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PopEntertainment.com > Reviews > Movie Reviews > Step Up 3D

MOVIE REVIEWS

STEP UP 3D (2010)

Starring Rick Malambri, Adam G.  Sevani, Sharni Vinson, Alyson Stoner, Keith "Remedy" Stallworth, Kendra Andrews, Stephen "tWitch" Boss, Martín Lombard, Facundo Lombard, Oren 'Flearock' Michaeli, Joe Slaughter, Daniel 'Cloud' Campos, Harry Shum Jr., Jason Etter and Kathy Najimy.

Screenplay by Amy Andelson & Emily Meyer.

Directed by Jon M. Chu.

Distributed by Touchstone Pictures.  107 minutes.  Rated PG-13.

 

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Step Up 3D

Calling Step Up 2 a sequel to the original film was a bit of a stretch.  Other than the taking place in the same setting (The Maryland School of the Arts in Baltimore) and a brief cameo appearance by one of the characters, all the two films had in common were a title and a variation on the same premise. 

Step Up 3D is divorcing itself even further from the original film.  The action has moved three hours north on I-95 from Baltimore to Manhattan.  It has graduated from high school to go to college at NYU.  As far as I can remember, there is not a single character from the first two films that appears in the new one. 

Still it has the same premise – or at least partially the same premise – as the first two films: young kids involved in huge group dance-offs for pride, love and money.  Of course it has mostly lost the rich vs. poor class warfare which were so vital to the first two.  It also mostly disregards the classical dancing world which was explored in the first two films (there was only one brief group tango at a party) and instead swings to a hip hop beat. 

The storyline is a little simplistic, the dancing is surprisingly awkward at times (the first official dance “battle” in particular was rather painful to watch with its jerky, non-rhythmic moves) and the acting can be rather broad.  Also, because this film was made in 3D you have the requisite shots where people are throwing things or jumping specifically so they can fly out towards the audience.  (This is particularly distracting when you see the film in 2D – as I did.) 

I suppose it sounds like I hate Step Up 3D from the above, but the funny thing is I actually don’t.  It’s far from a great movie, but Step Up 3D has enough spunky charm that it is hard to completely write off. 

It’s just a cheesy dance movie (as were the first two Step Up films), but it has enough heart and energy and funkiness and gorgeous kids to kind of work. 

Step Up 3D will never win any Oscars (even in choreography, which is supposed to be the film’s strong suit), but it never intended to.  It’s a teen-dance-love story, so as long as you know what you are getting into – and most of the teen dance genre staples are in place here – you will probably mostly enjoy yourself.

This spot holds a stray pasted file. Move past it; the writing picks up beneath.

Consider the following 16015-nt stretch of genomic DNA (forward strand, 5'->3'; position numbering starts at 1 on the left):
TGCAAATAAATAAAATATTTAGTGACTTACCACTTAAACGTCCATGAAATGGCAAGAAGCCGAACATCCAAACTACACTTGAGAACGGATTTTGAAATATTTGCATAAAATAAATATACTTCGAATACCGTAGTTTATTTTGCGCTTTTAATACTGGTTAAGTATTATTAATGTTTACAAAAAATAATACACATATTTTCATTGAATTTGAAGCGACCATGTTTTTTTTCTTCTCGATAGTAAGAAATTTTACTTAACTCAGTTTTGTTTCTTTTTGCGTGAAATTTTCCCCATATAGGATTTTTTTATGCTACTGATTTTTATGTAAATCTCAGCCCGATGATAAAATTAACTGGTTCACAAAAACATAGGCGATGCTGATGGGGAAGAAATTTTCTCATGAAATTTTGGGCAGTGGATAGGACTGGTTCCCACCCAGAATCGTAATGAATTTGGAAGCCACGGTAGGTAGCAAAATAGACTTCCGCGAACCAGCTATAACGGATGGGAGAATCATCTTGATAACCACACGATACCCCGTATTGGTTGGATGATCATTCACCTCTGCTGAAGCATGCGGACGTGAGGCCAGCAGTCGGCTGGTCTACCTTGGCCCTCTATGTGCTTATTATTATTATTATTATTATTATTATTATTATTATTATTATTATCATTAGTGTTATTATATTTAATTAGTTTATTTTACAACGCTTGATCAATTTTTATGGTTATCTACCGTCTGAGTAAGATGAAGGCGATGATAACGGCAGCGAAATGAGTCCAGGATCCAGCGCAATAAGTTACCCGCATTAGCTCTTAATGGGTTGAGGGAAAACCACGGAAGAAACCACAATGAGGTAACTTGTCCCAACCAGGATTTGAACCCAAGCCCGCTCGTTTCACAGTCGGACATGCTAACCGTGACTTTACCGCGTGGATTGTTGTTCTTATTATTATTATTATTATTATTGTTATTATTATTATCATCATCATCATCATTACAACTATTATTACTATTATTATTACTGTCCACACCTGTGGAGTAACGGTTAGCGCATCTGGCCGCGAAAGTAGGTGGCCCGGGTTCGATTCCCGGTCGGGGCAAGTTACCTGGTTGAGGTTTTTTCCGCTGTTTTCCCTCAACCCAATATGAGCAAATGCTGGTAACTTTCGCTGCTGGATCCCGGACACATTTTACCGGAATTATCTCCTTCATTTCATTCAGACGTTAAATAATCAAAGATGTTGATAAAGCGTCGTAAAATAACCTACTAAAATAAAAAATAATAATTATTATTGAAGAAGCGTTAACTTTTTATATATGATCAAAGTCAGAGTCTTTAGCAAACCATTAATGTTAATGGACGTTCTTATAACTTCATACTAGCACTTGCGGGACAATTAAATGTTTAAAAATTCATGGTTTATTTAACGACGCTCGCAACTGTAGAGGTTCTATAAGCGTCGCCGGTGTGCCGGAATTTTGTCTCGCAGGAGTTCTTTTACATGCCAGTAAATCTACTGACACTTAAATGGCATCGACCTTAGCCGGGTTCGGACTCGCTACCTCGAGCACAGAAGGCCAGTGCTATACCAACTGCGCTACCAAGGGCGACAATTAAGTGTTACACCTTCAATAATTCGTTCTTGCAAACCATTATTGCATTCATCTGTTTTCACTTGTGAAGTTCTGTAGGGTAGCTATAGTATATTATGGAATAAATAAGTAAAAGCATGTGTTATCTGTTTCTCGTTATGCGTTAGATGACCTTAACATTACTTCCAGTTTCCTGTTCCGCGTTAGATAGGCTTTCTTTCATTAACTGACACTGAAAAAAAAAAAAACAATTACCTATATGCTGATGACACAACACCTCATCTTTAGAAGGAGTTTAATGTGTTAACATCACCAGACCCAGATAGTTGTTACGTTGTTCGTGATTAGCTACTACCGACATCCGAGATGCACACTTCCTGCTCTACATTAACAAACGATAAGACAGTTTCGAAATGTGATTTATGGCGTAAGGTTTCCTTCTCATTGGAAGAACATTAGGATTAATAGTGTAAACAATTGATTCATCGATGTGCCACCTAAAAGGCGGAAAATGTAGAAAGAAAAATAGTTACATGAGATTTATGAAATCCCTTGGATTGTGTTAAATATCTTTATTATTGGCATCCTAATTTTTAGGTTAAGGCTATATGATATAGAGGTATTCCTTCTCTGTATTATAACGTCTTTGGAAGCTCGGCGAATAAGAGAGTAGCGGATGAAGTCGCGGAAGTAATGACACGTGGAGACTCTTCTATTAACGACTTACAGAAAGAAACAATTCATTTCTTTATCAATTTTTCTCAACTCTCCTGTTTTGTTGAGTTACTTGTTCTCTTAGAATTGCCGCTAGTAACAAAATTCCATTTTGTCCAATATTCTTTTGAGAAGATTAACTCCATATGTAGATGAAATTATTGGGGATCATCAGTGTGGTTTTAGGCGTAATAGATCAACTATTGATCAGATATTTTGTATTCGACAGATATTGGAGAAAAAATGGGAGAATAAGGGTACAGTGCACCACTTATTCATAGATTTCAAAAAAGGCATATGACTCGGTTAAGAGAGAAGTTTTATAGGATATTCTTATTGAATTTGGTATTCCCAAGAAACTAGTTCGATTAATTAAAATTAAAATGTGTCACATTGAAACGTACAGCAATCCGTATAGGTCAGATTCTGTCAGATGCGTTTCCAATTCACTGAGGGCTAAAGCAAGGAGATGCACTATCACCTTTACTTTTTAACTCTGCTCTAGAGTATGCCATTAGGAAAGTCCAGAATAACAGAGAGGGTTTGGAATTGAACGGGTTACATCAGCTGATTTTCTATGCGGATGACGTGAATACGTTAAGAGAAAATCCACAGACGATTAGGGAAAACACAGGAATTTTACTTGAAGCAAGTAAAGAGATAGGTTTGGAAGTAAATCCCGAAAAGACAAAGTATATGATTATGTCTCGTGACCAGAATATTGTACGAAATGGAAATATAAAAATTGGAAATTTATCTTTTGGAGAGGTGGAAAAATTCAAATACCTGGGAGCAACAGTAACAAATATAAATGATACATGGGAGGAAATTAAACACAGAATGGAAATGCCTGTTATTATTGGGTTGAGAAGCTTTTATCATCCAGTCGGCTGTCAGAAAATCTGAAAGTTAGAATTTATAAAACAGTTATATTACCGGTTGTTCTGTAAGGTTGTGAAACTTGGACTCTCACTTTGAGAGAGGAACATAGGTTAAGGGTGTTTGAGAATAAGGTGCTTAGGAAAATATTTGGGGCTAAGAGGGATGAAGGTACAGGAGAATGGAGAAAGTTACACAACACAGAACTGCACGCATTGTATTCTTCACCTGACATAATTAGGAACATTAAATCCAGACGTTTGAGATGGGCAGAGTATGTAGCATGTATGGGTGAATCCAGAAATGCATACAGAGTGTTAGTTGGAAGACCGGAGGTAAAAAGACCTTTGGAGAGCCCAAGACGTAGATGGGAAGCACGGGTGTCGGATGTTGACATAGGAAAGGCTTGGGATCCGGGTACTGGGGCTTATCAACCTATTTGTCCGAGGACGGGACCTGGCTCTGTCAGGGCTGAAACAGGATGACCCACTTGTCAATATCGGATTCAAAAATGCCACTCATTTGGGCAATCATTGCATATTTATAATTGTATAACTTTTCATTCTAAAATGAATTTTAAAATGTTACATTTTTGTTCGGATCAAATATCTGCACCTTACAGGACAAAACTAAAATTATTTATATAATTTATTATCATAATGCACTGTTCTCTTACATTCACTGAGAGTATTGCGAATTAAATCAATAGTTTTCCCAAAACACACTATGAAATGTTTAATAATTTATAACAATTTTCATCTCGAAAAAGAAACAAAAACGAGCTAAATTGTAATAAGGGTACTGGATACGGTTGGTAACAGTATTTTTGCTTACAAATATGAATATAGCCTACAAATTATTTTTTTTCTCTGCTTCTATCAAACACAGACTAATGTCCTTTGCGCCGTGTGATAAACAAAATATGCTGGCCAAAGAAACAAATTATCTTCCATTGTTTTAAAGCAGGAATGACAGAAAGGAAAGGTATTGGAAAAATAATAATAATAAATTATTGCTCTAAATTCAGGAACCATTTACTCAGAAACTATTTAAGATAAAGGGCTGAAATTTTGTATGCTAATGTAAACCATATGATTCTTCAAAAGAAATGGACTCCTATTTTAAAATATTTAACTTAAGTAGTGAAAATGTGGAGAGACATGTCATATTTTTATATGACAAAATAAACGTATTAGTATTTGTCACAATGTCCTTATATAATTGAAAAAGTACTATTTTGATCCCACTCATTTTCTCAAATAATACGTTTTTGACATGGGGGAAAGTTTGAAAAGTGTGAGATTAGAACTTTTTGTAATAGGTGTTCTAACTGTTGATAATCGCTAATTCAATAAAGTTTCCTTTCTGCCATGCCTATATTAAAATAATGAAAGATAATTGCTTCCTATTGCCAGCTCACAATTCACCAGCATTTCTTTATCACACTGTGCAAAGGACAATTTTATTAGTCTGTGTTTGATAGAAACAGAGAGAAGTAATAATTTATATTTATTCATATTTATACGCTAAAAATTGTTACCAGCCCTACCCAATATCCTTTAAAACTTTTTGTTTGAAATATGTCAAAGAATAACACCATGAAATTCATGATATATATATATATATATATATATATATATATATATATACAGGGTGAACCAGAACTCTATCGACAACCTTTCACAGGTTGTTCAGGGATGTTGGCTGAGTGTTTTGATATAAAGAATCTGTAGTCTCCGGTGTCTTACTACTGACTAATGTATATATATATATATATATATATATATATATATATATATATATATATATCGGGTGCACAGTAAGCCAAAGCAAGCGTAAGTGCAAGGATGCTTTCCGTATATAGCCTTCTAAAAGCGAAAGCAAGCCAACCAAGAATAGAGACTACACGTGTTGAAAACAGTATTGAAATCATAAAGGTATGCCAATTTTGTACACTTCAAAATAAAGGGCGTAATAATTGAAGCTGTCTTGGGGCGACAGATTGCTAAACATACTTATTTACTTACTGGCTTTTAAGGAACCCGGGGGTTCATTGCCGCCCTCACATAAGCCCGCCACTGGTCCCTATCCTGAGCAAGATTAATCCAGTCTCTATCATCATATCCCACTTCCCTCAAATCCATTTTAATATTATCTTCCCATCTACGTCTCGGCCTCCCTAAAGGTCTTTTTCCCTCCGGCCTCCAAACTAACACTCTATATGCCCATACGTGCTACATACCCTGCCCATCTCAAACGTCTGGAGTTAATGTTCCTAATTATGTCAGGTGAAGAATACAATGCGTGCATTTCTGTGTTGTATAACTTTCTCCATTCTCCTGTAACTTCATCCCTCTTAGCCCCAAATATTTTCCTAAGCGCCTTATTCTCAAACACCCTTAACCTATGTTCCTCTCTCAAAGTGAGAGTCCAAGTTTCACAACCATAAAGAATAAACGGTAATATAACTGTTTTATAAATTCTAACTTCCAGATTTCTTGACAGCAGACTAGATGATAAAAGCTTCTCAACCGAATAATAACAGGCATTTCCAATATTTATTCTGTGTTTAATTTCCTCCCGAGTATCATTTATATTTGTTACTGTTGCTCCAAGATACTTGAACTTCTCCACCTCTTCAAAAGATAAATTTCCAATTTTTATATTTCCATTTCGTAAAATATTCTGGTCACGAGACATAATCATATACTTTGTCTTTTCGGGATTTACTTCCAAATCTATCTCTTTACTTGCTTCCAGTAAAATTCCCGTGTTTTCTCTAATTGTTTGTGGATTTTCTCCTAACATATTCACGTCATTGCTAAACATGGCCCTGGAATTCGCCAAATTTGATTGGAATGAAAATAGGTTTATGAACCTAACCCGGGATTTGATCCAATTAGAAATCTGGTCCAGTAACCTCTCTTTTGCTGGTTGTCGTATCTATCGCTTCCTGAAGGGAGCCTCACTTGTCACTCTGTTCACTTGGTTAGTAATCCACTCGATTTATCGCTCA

Beyond all the highly over-choreographed dance offs (where do these street kids get the money for all these serious production values?), this is really the tale of two couples. 

Moose (Adam G. Sevani) is a goofy-looking-but-talented hip hop dancer whose parents want him to be serious about college and learn to be an engineer.  His best platonic friend is the cute-but-shy Camille (Disney Channel regular Alyson Stoner) who obviously has a serious crush on the kid, if he’d just notice it and stop thinking of her like a sister.

The other couple is the more photogenic pair.  Luke (Rick Malambri) is a hunky aspiring filmmaker who runs a colony for dancers which was started by his late parents.  He discovers (and eventually falls for) Natalie (Sharni Vinson), a gorgeous-but-mysterious dancer who is suddenly showing up in the clubs.  Is it real love or does she have some sort of hidden agenda? 

They all meet, flirt, fight, dance, double-cross, kiss, battle, confide, cry, make love (discretely off camera) and do the Robot way more often than you would think possible. 

Cheesy?  Yes.  Sappy?  Sure.  Ridiculous?  Probably.  Kind of fun, anyway?  Definitely. 

Step Up 3D is reaching out for a very specific audience (mostly young teen girls) – and in the case of delivering the goods to its target crowd, it really does have all the right moves.  Even when those moves are a new millennium variation of the Robot.

Jay S. Jacobs

Copyright ©2010 PopEntertainment.com. All rights reserved. Posted: December 10, 2010.

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Copyright ©2010  PopEntertainment.com. All rights reserved. Posted: December 10, 2010.